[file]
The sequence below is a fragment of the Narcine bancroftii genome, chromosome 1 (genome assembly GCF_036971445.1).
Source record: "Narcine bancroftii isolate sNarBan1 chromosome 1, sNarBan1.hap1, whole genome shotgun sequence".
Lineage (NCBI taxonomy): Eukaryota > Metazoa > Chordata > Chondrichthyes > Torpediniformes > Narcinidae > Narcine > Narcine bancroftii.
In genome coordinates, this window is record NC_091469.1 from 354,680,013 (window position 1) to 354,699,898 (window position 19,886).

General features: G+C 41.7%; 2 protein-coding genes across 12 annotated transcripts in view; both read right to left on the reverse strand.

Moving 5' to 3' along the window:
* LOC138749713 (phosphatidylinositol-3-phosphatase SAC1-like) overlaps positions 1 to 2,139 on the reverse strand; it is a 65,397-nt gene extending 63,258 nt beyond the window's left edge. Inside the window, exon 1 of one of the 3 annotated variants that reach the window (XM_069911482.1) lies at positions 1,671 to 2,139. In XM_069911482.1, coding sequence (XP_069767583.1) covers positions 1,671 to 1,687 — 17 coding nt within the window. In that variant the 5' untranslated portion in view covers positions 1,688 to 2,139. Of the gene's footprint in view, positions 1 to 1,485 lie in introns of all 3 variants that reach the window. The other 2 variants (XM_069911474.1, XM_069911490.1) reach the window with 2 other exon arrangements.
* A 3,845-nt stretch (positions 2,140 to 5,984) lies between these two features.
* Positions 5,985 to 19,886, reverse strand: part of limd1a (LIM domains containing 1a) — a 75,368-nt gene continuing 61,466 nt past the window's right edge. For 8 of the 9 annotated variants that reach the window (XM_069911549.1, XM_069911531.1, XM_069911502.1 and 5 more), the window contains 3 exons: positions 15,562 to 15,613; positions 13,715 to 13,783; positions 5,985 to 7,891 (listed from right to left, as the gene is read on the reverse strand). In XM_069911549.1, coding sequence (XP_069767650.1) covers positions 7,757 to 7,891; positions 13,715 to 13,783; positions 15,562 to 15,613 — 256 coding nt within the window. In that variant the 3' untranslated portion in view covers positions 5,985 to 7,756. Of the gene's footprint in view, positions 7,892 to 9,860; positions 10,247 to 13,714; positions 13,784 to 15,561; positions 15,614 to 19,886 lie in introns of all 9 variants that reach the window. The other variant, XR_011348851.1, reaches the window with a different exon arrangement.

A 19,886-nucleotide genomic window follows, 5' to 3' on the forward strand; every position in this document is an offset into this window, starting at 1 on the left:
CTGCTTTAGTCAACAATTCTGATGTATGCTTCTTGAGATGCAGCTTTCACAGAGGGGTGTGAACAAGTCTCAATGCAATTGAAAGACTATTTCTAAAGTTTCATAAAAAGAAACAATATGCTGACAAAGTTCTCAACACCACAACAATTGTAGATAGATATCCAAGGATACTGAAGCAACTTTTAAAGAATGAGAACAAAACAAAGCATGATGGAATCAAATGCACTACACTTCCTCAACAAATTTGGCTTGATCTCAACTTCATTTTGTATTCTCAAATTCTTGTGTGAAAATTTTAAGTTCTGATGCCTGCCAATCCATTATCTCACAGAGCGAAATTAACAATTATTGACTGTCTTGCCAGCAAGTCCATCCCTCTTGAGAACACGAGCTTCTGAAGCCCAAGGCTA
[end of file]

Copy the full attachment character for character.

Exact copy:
The sequence below is a fragment of the Narcine bancroftii genome, chromosome 1 (genome assembly GCF_036971445.1).
Source record: "Narcine bancroftii isolate sNarBan1 chromosome 1, sNarBan1.hap1, whole genome shotgun sequence".
Lineage (NCBI taxonomy): Eukaryota > Metazoa > Chordata > Chondrichthyes > Torpediniformes > Narcinidae > Narcine > Narcine bancroftii.
In genome coordinates, this window is record NC_091469.1 from 354,680,013 (window position 1) to 354,699,898 (window position 19,886).

General features: G+C 41.7%; 2 protein-coding genes across 12 annotated transcripts in view; both read right to left on the reverse strand.

Moving 5' to 3' along the window:
* LOC138749713 (phosphatidylinositol-3-phosphatase SAC1-like) overlaps positions 1 to 2,139 on the reverse strand; it is a 65,397-nt gene extending 63,258 nt beyond the window's left edge. Inside the window, exon 1 of one of the 3 annotated variants that reach the window (XM_069911482.1) lies at positions 1,671 to 2,139. In XM_069911482.1, coding sequence (XP_069767583.1) covers positions 1,671 to 1,687 — 17 coding nt within the window. In that variant the 5' untranslated portion in view covers positions 1,688 to 2,139. Of the gene's footprint in view, positions 1 to 1,485 lie in introns of all 3 variants that reach the window. The other 2 variants (XM_069911474.1, XM_069911490.1) reach the window with 2 other exon arrangements.
* A 3,845-nt stretch (positions 2,140 to 5,984) lies between these two features.
* Positions 5,985 to 19,886, reverse strand: part of limd1a (LIM domains containing 1a) — a 75,368-nt gene continuing 61,466 nt past the window's right edge. For 8 of the 9 annotated variants that reach the window (XM_069911549.1, XM_069911531.1, XM_069911502.1 and 5 more), the window contains 3 exons: positions 15,562 to 15,613; positions 13,715 to 13,783; positions 5,985 to 7,891 (listed from right to left, as the gene is read on the reverse strand). In XM_069911549.1, coding sequence (XP_069767650.1) covers positions 7,757 to 7,891; positions 13,715 to 13,783; positions 15,562 to 15,613 — 256 coding nt within the window. In that variant the 3' untranslated portion in view covers positions 5,985 to 7,756. Of the gene's footprint in view, positions 7,892 to 9,860; positions 10,247 to 13,714; positions 13,784 to 15,561; positions 15,614 to 19,886 lie in introns of all 9 variants that reach the window. The other variant, XR_011348851.1, reaches the window with a different exon arrangement.

A 19,886-nucleotide genomic window follows, 5' to 3' on the forward strand; every position in this document is an offset into this window, starting at 1 on the left:
CTGCTTTAGTCAACAATTCTGATGTATGCTTCTTGAGATGCAGCTTTCACAGAGGGGTGTGAACAAGTCTCAATGCAATTGAAAGACTATTTCTAAAGTTTCATAAAAAGAAACAATATGCTGACAAAGTTCTCAACACCACAACAATTGTAGATAGATATCCAAGGATACTGAAGCAACTTTTAAAGAATGAGAACAAAACAAAGCATGATGGAATCAAATGCACTACACTTCCTCAACAAATTTGGCTTGATCTCAACTTCATTTTGTATTCTCAAATTCTTGTGTGAAAATTTTAAGTTCTGATGCCTGCCAATCCATTATCTCACAGAGCGAAATTAACAATTATTGACTGTCTTGCCAGCAAGTCCATCCCTCTTGAGAACACGAGCTTCTGAAGCCCAAGGCTA